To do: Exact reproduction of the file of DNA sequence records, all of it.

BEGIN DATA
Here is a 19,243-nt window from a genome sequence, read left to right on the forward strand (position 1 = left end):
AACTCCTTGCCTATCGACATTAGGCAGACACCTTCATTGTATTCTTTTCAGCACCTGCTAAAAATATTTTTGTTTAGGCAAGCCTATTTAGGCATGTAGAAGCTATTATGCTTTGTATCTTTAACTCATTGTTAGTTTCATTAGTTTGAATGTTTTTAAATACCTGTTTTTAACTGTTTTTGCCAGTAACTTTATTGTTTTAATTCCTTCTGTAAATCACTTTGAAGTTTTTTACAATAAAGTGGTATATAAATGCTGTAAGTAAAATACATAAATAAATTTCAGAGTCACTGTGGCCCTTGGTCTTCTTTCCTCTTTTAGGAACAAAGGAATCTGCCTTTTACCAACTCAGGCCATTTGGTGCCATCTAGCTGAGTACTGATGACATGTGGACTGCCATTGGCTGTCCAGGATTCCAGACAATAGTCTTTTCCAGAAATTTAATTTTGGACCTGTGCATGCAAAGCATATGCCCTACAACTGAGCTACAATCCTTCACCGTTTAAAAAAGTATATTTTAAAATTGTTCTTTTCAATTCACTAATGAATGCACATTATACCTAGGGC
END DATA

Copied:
Here is a 19,243-nt window from a genome sequence, read left to right on the forward strand (position 1 = left end):
AACTCCTTGCCTATCGACATTAGGCAGACACCTTCATTGTATTCTTTTCAGCACCTGCTAAAAATATTTTTGTTTAGGCAAGCCTATTTAGGCATGTAGAAGCTATTATGCTTTGTATCTTTAACTCATTGTTAGTTTCATTAGTTTGAATGTTTTTAAATACCTGTTTTTAACTGTTTTTGCCAGTAACTTTATTGTTTTAATTCCTTCTGTAAATCACTTTGAAGTTTTTTACAATAAAGTGGTATATAAATGCTGTAAGTAAAATACATAAATAAATTTCAGAGTCACTGTGGCCCTTGGTCTTCTTTCCTCTTTTAGGAACAAAGGAATCTGCCTTTTACCAACTCAGGCCATTTGGTGCCATCTAGCTGAGTACTGATGACATGTGGACTGCCATTGGCTGTCCAGGATTCCAGACAATAGTCTTTTCCAGAAATTTAATTTTGGACCTGTGCATGCAAAGCATATGCCCTACAACTGAGCTACAATCCTTCACCGTTTAAAAAAGTATATTTTAAAATTGTTCTTTTCAATTCACTAATGAATGCACATTATACCTAGGGC